- In a study of 51 large institutional investors responsible for $800 billion, 30% of respondents said they are already using alternative indexes.
- Alternative indexes appeal to many because they allow investors to access market returns by capturing exposure to specific factors, such as value, quality and volatility.
- In a process termed the new active decision in beta management, asset owners determine the allocation of their total portfolio across a spectrum, creating an overall strategic portfolio to meet objectives.
Institutional investors are increasingly considering a continuum of options, particularly across the equity spectrum, and expanding their focus beyond simply passive or active strategies, a Northern Trust investor survey finds.
The first-quarter 2013 study, “The New Active Decision in Beta Management: An Analysis of the Role of Alternative Indexing,” found growing interest in the blurred area between traditional market cap-weighted indexing and active management. More specifically, the study, which examined the views of 51 large/sophisticated institutional investors from across the globe with a collective responsibility of more than US$800 billion, revealed that 30% of respondents are already using alternative indexes. Moreover, of those investors currently not using alternative indexes, more than 50% are considering allocating to these indexes in the future.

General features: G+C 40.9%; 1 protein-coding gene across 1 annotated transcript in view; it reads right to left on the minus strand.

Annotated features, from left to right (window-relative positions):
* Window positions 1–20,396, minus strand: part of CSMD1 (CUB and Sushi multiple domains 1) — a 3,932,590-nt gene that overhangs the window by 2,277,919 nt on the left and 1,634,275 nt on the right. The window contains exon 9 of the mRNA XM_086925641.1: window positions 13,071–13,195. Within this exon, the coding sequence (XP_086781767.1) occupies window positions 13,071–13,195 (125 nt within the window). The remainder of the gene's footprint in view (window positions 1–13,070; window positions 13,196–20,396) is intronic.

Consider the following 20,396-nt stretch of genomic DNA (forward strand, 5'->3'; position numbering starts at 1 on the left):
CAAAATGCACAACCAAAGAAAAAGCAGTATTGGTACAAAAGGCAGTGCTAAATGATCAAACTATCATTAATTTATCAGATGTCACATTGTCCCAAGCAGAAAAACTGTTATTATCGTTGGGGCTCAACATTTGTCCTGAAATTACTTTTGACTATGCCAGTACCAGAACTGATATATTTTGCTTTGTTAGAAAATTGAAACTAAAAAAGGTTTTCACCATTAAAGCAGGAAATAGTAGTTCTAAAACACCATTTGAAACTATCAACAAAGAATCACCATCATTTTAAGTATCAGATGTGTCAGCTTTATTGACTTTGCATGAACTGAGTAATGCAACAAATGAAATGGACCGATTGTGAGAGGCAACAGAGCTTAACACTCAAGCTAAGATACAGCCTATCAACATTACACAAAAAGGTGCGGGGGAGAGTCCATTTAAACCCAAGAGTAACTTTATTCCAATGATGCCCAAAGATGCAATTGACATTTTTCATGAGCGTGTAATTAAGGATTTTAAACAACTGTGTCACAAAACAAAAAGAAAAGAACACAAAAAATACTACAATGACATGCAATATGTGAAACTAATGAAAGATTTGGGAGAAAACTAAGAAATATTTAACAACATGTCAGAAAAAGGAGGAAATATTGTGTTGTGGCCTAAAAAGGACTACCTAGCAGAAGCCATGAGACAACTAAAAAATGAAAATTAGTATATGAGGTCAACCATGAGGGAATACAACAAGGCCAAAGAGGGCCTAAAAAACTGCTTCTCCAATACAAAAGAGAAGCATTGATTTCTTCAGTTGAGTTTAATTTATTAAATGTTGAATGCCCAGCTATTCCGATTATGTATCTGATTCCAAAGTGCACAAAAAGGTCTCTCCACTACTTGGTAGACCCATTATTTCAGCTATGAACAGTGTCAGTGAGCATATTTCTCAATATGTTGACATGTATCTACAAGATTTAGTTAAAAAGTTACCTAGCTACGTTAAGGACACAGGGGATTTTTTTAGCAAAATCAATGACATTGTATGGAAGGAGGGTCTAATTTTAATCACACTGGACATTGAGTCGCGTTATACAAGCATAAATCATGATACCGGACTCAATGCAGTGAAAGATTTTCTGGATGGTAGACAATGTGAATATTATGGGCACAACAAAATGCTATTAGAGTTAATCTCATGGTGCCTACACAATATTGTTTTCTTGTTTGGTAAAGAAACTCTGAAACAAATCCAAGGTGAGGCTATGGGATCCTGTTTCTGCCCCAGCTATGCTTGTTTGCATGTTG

“Philosophically, we see alternative indexing as an alternative to active management,” said one of the study participants, a chief investment strategist at a large national pension fund in the Nordics. “When it comes to the question of alternative indexing replacing the role of active management, we believe it will to a certain extent. Not the role of a skilled manager capable of adding value, but replacing the less-skilled active manager who takes the market cap-weighted portfolio and tilts it in the same direction as the alternative indexes.”
Asset owners now must determine the allocation of their total portfolio across a spectrum that stretches across traditional beta, alternative indexes and engineered beta, and traditional alpha strategies, thus creating an overall strategic portfolio to meet objectives. This process has been termed the new active decision in beta management by Northern Trust because it requires great understanding of the investor’s goals, clarity around risk and due diligence similar to that undertaken for an active investment allocation. The decision is active, the investment is passive.
Alternative indexes are appealing to many because they allow investors to access market returns by capturing exposure to specific factors, such as value, quality and volatility. The choice to invest in such indexes hinges on the belief that these factors not only exist – but they are the factors driving market return now and in the future.
Whilst alternative indexes offer the possibility of lowering costs for such factor exposure, when compared to active mandates and the potential to improve performance compared to a traditional market cap-weighted index investment, the majority of investors are using these indexes to reduce risk and improve diversification. What factors attract the greatest investor focus? Value and low volatility, with 64.3% and 50%, respectively, of survey participants indicating their alternative index allocation aims to capture these factors and their associated risk mitigation benefits.
For more on the role of alternative indexes in portfolio construction, download the “The New Active Decision in Beta Management: An Analysis of the Role of Alternative Indexing” paper.